I have learned a thing or two during my time keeping chickens and have accumulated some know-how that I just know someone out there will find useful too! It’s easy enough to have a standard coop and run, and chickens will do just fine with that. I have discovered some ways to maximize the benefit of keeping chickens, especially if you’re a gardener, but also to encourage more people to consider becoming gardeners too!
Some of The Basic Needs of Chickens
The Chicken Run
A good chicken run will have both shady and sunny spots, some gravel or sandy areas for pecking at pebbles, and some soft soil for dust bathing to keep the mites out of their feathers. Chickens love anything green and will completely clear a large area of grass if allowed to freely forage every day. For this reason, a chicken run designed with two separate free-ranging areas that can be alternated between seasons provides added benefit to both the chickens and the garden- and to you as well!
Try designing a vegetable garden bed next to a chicken run and switch which occupants reside in either one over each consecutive season. A coop built near access to both, perhaps one that doubles as a garden tool shed, is a brilliant system that I have been designing plans to build when we move to our foreverstead. Many of the principles in this design I already use in my current small backyard system, but I have optimised them for when we get to start anew with more space and wisdom. I will share more about that below.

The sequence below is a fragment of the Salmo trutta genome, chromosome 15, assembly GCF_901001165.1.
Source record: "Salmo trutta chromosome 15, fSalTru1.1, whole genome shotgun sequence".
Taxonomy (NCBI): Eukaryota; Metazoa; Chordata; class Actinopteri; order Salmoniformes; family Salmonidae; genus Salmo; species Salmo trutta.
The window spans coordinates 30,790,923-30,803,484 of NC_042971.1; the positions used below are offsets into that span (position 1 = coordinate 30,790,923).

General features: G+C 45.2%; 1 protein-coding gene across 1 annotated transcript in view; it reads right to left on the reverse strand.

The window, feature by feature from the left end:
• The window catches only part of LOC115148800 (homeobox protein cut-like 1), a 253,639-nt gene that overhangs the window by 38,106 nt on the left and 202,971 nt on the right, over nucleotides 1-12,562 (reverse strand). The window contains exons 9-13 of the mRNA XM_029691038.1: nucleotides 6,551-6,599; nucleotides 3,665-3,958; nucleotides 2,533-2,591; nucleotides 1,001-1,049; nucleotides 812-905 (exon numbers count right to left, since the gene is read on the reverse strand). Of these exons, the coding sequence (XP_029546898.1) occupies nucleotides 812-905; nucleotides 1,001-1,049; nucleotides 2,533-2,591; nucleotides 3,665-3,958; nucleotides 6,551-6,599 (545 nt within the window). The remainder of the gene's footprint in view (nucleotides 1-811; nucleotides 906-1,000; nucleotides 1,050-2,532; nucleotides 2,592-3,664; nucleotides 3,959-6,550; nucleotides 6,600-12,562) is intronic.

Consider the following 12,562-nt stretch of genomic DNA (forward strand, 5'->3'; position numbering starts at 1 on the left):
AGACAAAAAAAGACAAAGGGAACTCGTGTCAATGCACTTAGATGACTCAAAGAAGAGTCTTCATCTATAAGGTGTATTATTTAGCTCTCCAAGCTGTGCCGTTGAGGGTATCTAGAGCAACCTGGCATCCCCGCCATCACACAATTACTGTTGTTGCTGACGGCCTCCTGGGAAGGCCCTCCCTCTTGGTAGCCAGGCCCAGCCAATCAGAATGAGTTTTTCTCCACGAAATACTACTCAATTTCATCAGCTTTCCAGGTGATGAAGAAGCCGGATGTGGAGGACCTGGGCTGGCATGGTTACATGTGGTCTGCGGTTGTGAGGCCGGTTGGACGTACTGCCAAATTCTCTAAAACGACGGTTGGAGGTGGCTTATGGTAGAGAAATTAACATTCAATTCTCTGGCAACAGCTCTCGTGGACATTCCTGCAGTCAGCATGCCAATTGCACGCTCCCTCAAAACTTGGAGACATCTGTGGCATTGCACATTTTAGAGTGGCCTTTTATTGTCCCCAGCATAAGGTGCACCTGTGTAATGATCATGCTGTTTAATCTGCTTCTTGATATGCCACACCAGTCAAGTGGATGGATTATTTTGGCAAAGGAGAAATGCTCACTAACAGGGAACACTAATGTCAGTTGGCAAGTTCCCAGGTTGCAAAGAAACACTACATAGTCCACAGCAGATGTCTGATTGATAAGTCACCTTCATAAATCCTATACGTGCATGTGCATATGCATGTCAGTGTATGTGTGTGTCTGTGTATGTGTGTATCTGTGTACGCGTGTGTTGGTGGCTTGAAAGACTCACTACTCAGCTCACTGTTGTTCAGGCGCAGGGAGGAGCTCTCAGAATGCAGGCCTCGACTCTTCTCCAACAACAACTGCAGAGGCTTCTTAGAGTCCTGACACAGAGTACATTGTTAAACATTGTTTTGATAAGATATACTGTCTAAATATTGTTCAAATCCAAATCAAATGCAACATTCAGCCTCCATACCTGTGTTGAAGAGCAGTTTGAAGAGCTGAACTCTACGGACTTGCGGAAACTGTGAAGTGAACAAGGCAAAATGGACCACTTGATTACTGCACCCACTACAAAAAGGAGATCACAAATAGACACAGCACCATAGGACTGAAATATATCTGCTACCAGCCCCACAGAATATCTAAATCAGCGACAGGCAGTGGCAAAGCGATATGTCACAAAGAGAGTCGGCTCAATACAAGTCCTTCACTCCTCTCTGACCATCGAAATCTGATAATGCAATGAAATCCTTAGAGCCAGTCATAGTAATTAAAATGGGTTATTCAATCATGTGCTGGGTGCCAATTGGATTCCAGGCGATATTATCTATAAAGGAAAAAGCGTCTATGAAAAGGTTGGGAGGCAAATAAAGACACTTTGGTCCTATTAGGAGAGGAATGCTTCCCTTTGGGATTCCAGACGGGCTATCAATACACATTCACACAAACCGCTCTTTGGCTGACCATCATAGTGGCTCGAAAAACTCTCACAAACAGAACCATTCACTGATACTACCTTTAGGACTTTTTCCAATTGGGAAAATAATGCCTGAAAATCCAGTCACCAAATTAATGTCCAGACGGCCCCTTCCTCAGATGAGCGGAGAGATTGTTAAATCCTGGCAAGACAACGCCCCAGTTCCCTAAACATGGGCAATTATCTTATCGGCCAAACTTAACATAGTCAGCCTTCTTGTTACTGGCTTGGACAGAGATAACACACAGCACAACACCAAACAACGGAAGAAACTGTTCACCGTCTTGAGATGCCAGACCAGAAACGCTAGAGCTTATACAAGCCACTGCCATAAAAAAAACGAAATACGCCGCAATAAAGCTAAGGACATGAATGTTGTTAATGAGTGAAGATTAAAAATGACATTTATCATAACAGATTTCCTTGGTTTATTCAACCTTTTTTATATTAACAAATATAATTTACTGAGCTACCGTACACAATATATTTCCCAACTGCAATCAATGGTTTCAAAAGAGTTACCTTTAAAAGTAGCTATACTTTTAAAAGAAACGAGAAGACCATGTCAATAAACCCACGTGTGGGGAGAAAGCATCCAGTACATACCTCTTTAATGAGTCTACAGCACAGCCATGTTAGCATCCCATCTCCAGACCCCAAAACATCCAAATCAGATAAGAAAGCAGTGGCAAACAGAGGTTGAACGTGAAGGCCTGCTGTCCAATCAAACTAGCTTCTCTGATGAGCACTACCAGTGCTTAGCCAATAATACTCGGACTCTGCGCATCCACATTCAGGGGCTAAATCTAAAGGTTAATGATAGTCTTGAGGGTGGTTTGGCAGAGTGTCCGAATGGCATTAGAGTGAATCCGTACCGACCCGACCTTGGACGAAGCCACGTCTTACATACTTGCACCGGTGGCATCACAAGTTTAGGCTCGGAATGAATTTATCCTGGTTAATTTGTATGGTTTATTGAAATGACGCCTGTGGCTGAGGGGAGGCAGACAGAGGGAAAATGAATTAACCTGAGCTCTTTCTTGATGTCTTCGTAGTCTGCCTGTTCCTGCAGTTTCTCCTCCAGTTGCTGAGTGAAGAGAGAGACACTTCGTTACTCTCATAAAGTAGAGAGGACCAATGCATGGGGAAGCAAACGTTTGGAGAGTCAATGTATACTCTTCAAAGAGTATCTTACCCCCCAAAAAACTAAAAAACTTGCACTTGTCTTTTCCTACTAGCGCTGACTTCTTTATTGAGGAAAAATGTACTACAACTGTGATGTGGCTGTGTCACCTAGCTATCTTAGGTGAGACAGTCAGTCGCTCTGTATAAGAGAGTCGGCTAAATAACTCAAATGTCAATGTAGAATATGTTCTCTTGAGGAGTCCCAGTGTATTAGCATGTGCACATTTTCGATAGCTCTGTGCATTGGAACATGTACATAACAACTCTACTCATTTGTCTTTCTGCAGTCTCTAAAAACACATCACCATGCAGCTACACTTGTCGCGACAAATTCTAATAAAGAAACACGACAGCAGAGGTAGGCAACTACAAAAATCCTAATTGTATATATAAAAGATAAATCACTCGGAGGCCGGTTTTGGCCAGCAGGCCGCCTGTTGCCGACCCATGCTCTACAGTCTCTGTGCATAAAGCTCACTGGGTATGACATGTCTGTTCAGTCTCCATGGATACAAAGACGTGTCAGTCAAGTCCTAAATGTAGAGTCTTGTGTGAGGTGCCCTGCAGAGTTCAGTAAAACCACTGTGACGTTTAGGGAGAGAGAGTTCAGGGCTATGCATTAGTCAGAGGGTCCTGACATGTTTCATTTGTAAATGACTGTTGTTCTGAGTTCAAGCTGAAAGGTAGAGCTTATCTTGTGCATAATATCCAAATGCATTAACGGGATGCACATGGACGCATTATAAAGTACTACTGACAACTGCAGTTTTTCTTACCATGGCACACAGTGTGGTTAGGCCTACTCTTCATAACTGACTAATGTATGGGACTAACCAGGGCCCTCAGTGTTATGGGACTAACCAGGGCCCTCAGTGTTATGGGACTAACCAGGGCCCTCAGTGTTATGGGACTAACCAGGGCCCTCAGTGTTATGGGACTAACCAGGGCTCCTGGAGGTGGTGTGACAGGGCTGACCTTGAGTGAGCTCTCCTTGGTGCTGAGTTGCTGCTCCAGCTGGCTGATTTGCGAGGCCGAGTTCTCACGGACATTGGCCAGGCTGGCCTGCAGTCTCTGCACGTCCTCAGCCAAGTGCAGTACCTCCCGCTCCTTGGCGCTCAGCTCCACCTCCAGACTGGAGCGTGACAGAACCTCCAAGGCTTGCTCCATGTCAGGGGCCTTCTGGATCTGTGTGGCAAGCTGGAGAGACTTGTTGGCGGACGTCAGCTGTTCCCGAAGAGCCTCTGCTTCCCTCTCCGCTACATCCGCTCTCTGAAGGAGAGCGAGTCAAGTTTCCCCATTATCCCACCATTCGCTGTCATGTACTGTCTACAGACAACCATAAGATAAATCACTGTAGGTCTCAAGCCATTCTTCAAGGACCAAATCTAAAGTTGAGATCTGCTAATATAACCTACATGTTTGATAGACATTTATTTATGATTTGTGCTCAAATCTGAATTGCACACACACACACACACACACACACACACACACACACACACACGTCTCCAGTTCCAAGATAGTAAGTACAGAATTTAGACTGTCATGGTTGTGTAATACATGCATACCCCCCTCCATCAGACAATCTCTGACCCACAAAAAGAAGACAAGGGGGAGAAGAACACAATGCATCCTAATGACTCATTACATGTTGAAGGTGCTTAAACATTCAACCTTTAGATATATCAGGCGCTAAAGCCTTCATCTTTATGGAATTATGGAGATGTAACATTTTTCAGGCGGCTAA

- sunny and shady spots
- gravel or sand to nibble at for digestion
- soil or ash for bathing feathers and preventing mites and lice
- green space for foraging
The Chicken Coop
Chickens need a place to roost, a place to lay eggs, and a place for food and water in their coop. A good coop will have a window for natural light to get in, and some ventilation to keep the air inside from stagnating. In colder climates, a coop designed with some thermal mass to capture sun heat will take the edge off of those extreme winter nights when the temperatures dip well below freezing.
I do not supplement my chickens with artificial heat or light as I feel that they are naturally adapted to withstand rigid temperatures and winter seasons, provided they have access to sufficient shelter and protein. I have seen many chickens lost to moisture in the coop originating from condensation or from fire due to heat lamps.
I prefer to use the deep litter method in the chicken coop to increase the potential for winter heat and provide the chickens with some room to dig while they’re cooped up. I’ll mention more of that in the next section.
- nests (at least one per 4 chickens)
- roosts (2 inches wide so they can keep their toes near their bodies when it’s cold)
- food and water
Food for Chickens
Most chicken keepers feed their chooks a 17% layer feed as their primary food. Of course, in the summer, they eat bugs, plants, and sometimes even small animals like mice and frogs. In the winter, they need to be given extra protein to keep their metabolism up and their body temperatures warmer. My chooks get a handful of cracked corn before bedtime when the weather is cold, to increase their body temperature over night.